The five 'Must Obey' rules for getting reluctant and struggling readers to read

These days too many parents and teachers know the reality of having children who are either struggling with reading or who have little or no interest in reading (‘Don’t Do Books!’).

Ring any bells? Of course, a twelve year old who is ‘stuck’ at a reading level of say a seven year-old is going to be pretty fed up anyway. They can’t do much in school – most subjects require a good level of literacy – and worse, they’re likely to have been trying to read the same old books (that’s books designed for a seven year old) for the past five years or so.

Just think: five years of trying to read the same old stuff – day in, day out – when that stuff was too young for you even back then.

Now let me think this through. This approach hasn’t worked with this individual for five years. That’s over one thousand days of school. Who in their right mind is going to think that today – let’s say the 1,031st day (or whatever it is) – is going to be the day when suddenly it all falls into place.

Get real. Something needs to change. 

I lied in the title to this piece. (OK. Sue me.) I’m not going to give you the five ‘must obey’ rules for getting these kids reading. I’m going to give you the nine ‘must obey’ rules (Yes, there are nine). I’m that kind of guy.

Here are the first five:

  • Motivation.
  • Motivation.
  • Motivation.
  • Motivation.
  • Motivation.

Let me put it another way: motivation is the one single ‘head-and-shoulders-above-all-others’ factor that can overcome reluctance to read and improve a struggling readers’ literacy skills. No question.

As long as they don’t want to do it, you are going to be fighting them every single step of the way – irrespective of how well they can read. You are going to be pushing string uphill. Today, tomorrow, the day after that and onward for the rest of your days. And, unlike Sisyphus, you’ll never even get to reach the top.

Look at it through the other end of the telescope. The opposite of motivated is demotivated. How well does that ‘d’ word describe our struggling readers? They can’t read well, they are frustrated, they have lost most of their self esteem. After all, our hypothetical twelve year old has been taught, for five years, that he can’t read. Say what you want – the proof of the pudding is in the eating and he’s not sitting down with a spoon anytime soon. You can give all the encouragement you want, but he’s not stupid: he can see the reality. Five years of not reading.

That’s as good a definition of demotivated that I’ve ever seen. Actually, if you think about it, the five years might have been better spend trying to make chairs by shouting at trees. At least that way we would have avoided spending all that time ramming home the message ‘you can’t read!’.

 

So how to change it?

Well there is stuff that you can do. I’ll talk about that in future articles.

But easily the biggest change you can make – the change that will have more impact than absolutely anything else I can think of – is to give that child the opportunity to read something that they really want to read.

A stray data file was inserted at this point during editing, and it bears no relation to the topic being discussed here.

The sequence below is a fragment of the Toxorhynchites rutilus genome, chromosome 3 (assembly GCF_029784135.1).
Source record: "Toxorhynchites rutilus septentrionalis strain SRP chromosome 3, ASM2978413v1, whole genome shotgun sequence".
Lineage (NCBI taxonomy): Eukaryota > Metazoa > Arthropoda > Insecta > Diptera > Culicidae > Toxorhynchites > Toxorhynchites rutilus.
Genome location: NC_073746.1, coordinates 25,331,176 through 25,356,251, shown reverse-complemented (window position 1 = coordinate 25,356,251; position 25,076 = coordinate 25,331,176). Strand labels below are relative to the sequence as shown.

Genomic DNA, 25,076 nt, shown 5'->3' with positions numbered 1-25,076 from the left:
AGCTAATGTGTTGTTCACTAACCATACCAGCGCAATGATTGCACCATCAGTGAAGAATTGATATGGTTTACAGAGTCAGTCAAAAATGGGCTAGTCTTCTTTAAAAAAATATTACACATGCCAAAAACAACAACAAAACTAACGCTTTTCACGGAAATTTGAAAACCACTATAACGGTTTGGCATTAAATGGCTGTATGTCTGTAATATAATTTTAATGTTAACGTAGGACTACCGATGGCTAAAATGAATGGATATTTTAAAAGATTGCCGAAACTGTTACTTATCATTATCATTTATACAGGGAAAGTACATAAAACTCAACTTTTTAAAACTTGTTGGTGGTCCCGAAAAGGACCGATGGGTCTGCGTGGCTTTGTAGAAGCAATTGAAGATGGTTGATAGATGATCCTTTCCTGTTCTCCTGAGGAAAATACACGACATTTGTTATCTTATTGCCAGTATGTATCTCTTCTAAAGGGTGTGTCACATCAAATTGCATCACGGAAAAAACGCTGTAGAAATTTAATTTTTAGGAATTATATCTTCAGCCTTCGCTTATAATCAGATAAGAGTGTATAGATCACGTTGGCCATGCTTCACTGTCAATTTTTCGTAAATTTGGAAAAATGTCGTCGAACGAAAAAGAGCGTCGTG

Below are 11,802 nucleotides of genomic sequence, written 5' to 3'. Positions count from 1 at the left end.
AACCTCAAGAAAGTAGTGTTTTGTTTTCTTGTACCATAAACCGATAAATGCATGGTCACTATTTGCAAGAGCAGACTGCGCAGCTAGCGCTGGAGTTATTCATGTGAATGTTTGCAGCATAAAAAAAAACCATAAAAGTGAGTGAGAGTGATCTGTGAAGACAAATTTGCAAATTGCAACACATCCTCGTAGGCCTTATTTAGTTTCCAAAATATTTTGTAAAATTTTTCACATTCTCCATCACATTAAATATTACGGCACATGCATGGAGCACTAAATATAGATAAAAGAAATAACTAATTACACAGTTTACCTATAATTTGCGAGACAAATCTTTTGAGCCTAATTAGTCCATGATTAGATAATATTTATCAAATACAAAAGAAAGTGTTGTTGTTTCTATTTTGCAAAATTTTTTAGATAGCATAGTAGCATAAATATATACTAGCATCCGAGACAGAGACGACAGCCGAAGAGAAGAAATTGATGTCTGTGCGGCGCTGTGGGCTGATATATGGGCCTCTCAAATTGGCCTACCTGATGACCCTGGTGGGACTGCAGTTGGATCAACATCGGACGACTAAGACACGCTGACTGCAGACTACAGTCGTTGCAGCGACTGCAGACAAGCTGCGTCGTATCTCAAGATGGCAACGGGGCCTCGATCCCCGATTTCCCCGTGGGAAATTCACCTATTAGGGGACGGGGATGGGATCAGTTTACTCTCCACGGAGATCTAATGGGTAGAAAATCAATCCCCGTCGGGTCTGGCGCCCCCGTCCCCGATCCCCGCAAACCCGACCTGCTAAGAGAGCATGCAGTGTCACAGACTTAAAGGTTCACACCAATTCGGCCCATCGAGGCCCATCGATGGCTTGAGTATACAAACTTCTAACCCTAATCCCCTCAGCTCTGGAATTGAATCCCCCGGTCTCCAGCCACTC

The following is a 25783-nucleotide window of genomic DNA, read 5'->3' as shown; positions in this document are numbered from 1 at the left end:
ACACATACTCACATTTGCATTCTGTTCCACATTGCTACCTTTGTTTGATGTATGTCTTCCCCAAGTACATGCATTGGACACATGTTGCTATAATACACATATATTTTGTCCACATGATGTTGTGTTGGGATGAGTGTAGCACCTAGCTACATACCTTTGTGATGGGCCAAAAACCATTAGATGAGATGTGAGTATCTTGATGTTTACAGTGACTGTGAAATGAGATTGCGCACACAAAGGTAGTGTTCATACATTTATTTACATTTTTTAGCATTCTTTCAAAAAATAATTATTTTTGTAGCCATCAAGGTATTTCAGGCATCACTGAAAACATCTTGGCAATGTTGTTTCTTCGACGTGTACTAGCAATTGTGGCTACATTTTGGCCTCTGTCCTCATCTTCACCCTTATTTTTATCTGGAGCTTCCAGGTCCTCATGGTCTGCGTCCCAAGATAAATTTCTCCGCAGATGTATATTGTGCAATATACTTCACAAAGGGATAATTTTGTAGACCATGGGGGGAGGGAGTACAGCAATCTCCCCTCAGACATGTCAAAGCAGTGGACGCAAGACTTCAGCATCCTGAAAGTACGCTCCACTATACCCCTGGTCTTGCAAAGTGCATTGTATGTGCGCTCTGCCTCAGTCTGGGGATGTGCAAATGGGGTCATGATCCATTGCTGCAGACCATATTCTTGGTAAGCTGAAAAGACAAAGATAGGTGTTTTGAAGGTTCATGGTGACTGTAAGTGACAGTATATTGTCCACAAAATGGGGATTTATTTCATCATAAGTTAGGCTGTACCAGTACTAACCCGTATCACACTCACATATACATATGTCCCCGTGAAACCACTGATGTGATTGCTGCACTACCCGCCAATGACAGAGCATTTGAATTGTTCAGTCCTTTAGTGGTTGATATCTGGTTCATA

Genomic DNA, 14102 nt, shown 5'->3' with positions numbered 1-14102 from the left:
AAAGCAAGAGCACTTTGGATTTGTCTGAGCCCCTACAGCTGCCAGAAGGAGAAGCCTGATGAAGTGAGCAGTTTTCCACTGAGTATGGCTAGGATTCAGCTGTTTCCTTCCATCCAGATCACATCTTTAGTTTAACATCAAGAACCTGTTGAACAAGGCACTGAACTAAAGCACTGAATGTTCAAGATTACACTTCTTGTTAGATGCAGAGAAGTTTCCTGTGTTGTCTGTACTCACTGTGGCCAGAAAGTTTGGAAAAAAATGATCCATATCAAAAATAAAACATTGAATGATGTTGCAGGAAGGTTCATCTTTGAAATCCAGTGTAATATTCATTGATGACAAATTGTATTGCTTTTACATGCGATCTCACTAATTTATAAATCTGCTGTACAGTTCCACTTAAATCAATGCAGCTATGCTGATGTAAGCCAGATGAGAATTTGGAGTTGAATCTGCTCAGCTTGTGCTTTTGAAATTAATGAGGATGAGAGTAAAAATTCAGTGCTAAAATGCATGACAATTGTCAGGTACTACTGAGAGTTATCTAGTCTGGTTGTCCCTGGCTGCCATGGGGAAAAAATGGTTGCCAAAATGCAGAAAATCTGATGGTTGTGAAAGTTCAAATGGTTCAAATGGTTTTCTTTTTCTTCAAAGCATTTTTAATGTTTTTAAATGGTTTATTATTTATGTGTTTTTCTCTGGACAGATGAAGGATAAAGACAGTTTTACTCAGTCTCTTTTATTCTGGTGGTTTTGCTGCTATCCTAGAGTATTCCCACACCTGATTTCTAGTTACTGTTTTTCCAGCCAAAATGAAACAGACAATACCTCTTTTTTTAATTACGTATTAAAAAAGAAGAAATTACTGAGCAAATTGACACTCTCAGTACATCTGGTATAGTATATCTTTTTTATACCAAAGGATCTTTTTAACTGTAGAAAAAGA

Instead of you giving them a book to read – ‘OK, let’s try this book today’, turn the tables. Let them come to you with something – a comic, a book, a magazine article, a computer game – whatever. Let them say to you ‘Will you help me read this?’

Try to create the opportunity for that to happen outside of the normal reading sessions. That way it’s not about reading, it’s about their interests and enthusiasms.

Ransom Publishing created a phonics reading series called Goal! It’s about football (soccer) and is designed for struggling readers. Many of the covers feature photographs of top Premier League players. We suggested that teachers leave these books lying around at school. Sure enough, the kids (mainly boys, although the series includes female characters and books by female international players) – the kids come in and immediately it’s ‘Wow! Fabregas!’ (or whoever it is on the cover). They pick the book up (actually it looks more like a comic or a magazine), they open it and – the inside is as good (i.e. as cool) as the cover and – lo! they can read it. It’s at their reading level.

Immediately two very important things happen. One, the kids are motivated to want to read the book. It’s about their heroes. And it doesn’t look like a boring educational book.

And two – and, oh boy, this is soooo cool – suddenly the teacher is no longer the expert. The tables are turned and now the reader is the expert: they know all about Fabegras and why he’s a great player, they know the teams, they know the offside rule, and … and …. 

You, the teacher, are suddenly the one who’s on the receiving end, who’s learning.

How empowering is that?

But now I’m beginning to move into the territory of ‘Must Obey’ rules six to nine. And I promised myself they’d wait till next time. So you subscribe to our newsletter and I’ll promise to cover those four rules next time. And none of them include the ‘M’ word. Guaranteed.

Stephen Rickard is Creative Director of Ransom Publishing Ltd. He regularly writes and presents on issues surrounding literacy and reluctant/struggling readers.